To get a flavor of Davies et al.’s game, imagine that there is a social network of scientists, each of which is either (symmetrically) compatible or incompatible with each of their peers. Compatibility results in good collaborations, while incompatibility leads to shoddy research that benefits no one. Collaborations occur every night in one of two bars. Initially, scientists pick a bar randomly. Every night after that, each scientist decides in random order whether to stick with the bar they visited the previous night, or whether to switch bars to meet a greater number of compatible researchers. Because payoffs are symmetric, a stable configuration is quickly reached where no one wants to switch bars. While this arrangement represents a local maximum, in that each scientist makes the selfishly rational choice to stay, it generally fails to maximize the group’s total productivity. Thus, much as in the prisoner’s dilemma, rational agents have no motivation to unilaterally switch bars in the hopes that others follow suit, even though such selfishness ultimately results in lower payoffs for the whole group.

Davies et al. investigate how to tweak each agent’s local strategy (i.e., no knowledge of/concern for the global utility) such that agents remain selfishly rational in some sense, yet still optimize the global utility function. Their answer comes in the form of habituation: agents develop a preference for whichever agents they are currently paired with. Agents, rather than basing their behavior on true utility (a function of the number of agents they are coordinated with), instead base their behavior on perceived utility (a sum of their true utility and their preference for the agents they are interacting with). Because this enables agents to occasionally sacrifice some of their true utility in order to pursue a higher perceived utility (i.e., to switch to a bar with an initially lower payoff), the population is ultimately able to reliably converge to the global maximum. In brief, habituation acts by reinforcing local maxima which, in cases where the global function is a superposition of numerous pairwise interactions, tend to overlap with the global maximum, making it a strong and reliably reachable attractor. (See slides by Peter Helfer, who presented this paper at the EGT Reading Group 38, for a nice overview.)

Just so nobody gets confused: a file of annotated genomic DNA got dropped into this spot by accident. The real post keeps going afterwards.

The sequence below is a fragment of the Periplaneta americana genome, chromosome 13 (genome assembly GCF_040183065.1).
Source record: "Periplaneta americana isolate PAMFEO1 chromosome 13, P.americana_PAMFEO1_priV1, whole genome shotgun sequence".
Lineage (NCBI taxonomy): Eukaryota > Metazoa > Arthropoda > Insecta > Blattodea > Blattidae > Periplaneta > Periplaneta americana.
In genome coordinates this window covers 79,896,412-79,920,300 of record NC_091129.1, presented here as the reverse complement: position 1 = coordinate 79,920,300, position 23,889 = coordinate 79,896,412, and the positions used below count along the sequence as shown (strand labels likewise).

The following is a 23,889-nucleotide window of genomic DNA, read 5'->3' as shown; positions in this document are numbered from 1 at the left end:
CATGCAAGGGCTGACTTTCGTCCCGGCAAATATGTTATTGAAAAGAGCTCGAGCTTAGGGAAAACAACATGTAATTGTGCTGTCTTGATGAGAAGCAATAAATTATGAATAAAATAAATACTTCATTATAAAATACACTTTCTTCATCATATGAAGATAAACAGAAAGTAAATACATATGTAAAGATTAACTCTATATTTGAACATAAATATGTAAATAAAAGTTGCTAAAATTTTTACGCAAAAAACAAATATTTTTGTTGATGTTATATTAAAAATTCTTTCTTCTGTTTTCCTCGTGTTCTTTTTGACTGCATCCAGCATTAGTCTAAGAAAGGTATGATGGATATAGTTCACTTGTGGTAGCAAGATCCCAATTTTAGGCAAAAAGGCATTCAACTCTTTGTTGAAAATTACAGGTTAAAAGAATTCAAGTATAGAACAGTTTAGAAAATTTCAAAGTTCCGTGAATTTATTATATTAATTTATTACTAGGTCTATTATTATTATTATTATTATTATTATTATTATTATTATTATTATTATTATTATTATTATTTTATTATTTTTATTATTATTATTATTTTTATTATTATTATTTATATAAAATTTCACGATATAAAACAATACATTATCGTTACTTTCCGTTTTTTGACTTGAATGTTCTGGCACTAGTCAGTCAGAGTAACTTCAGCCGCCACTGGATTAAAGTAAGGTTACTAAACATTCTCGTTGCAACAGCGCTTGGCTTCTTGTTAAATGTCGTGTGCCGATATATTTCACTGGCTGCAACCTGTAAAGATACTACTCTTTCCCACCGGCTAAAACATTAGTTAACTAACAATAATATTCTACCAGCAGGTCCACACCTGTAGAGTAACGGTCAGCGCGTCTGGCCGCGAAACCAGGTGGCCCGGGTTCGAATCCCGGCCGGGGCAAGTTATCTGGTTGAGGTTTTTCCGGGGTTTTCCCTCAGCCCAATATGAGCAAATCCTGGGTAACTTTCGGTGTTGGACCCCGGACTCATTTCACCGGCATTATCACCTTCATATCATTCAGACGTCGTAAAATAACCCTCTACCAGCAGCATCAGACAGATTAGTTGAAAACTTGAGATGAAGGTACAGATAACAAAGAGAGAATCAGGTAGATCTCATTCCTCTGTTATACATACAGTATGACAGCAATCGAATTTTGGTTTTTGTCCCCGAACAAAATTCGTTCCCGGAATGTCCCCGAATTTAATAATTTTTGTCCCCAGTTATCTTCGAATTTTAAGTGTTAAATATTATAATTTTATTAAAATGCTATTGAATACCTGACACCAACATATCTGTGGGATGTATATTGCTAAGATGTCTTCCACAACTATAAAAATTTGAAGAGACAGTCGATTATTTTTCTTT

The model’s workings and results aside, there are interesting questions to ask as to what habituation represents in this context. Artem has previously posted about our interest in the dissociation between objective and subjective rationality. At the heart of this issue is the question of whether we can explain certain examples of seemingly irrational behavior within the framework of selfish rationality. To do so, we can appeal to the notion of bounded rationality: agents are not omniscient and must rely on imperfect information to make their decisions. If the imperfection lies in what payoffs the agents think they are getting (i.e., what game they think they are playing), then we may have a straightforward way of accounting for deviations from objective rationality: the behavior is a result of rationality being applied subjectively, by a deluded agent.